Oroks (Ороки in
Russian; self designation:
ульта, ulta, ulcha) are a people in the Sakhalin Oblast (mainly, eastern part of the
island) in Russia.
- Not to be confused with the Oroch of
Khabarovsk Krai and Oroqen of China
belongs to the southern
group of the Tungusic language
and have no written language. According to the 2002
census, there were 346 Oroks living in
Northern Sakhalin by the
Sea and Southern Sakhalin in the district by the city
The name Orok is believed to derive from the exonym Oro
given by a Tungusic
group meaning "a domestic
reindeer." The Orok self-designation endonym
probably a root
(a domestic reindeer in Orok language), another
self-designation is nani
. Occasionally, the Oroks, as well
as the Orochs
are erroneously called Orochons
Empire gained complete control over Orok lands after the
1858 Aikhun Treaty and 1860 Peking Treaty.
A penal colony was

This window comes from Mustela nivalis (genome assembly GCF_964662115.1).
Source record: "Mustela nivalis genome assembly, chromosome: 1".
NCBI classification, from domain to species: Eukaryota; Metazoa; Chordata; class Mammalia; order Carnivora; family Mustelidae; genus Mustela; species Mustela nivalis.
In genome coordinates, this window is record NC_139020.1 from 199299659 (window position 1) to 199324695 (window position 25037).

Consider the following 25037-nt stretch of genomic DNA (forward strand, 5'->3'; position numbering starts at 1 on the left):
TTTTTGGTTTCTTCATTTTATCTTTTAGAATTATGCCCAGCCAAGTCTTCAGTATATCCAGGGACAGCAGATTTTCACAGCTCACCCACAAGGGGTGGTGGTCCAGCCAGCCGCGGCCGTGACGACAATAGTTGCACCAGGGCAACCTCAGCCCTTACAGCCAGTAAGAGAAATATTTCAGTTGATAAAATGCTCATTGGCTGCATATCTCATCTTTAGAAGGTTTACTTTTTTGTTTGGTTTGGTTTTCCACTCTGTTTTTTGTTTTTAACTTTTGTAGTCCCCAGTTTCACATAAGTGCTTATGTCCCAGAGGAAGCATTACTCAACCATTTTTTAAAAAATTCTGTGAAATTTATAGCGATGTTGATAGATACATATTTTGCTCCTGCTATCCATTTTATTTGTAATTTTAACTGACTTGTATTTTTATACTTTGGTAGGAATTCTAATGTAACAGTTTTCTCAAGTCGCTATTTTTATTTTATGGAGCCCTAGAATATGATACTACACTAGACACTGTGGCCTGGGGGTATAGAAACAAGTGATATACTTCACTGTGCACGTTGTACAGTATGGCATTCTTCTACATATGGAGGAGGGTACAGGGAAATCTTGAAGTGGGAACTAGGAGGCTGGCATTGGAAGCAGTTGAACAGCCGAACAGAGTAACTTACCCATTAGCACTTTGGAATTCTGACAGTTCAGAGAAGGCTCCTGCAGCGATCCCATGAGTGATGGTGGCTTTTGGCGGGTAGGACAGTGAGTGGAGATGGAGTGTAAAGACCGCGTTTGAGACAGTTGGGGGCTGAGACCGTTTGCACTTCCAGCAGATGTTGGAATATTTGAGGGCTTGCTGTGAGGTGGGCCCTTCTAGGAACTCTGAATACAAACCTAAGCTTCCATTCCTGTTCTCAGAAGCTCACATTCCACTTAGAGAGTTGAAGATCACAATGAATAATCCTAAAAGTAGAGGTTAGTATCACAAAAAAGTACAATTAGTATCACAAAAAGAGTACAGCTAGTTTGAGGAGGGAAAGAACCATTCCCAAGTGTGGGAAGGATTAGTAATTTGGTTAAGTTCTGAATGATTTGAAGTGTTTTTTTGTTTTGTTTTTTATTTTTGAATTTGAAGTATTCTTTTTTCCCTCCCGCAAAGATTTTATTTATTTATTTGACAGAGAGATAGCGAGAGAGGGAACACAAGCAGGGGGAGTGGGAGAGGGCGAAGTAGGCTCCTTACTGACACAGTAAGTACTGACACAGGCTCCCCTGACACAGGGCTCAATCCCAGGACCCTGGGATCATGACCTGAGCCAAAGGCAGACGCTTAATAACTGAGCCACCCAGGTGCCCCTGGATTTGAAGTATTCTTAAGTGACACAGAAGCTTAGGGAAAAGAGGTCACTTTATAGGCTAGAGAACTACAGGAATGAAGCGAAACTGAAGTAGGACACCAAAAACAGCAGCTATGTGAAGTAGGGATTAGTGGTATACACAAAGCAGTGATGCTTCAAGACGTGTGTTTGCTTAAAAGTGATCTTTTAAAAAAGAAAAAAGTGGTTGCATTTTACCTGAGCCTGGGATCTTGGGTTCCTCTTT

established on Sakhalin between 1857 and 1906 bringing large
numbers of Russian criminals and political exiles, including
, an important early
ethnographer on Oroks and the other island's indigenous people
underwent the Bolshevik
Revolution forming the Soviet Union in 1922. The new government altered prior Russian Imperial polices towards the Oroks that were in line with
collectivization in the 1920s the Orok were divided into five
groups, each with their own migratory zone.
- Kolga, pp.281-284
- Kolga, pp.270
- Shternberg and Grant, p.xi
- Shternberg and Grant, pp.184-194
- "Indigenous Peoples of the Russian North, Siberia
and Far East" by Arctic Network for the Support of the
Indigenous Peoples of the Russian Arctic
- Kolga, Margus. (2001). The Red Book of the Peoples of the Russian
Empire. NGO Red Book. Tallinn, Estonia 399p. ISBN
- Missonova, Lyudmila I. (2009). The Main Spheres of Activities
of Sakhalin Uilta: Survival Experience in the Present-Day Context.
Sibirica: Interdisciplinary Journal of Siberian Studies,
8:2, 71–87. Abstract available here (retrieved Nobember 9, 2009).
- Shternberg, Lev Iakovlevich, and
Bruce Grant. (1999). The Social Organization of the
Gilyak. New York: American Museum
of Natural History. Seattle: University of Washington
Press 280p. ISBN 029597799X
- Ороки. -- Народы Сибири, Москва -- Ленинград 1956.
- Т. Петрова, Язык ороков (ульта), Москва 1967.
- А. В. Смоляк, Южные ороки. -- Советская этнография 1,
- А. В. Смоляк, Этнические процессы у народов Нижнего Амура и
Сахалина, Москва 1975.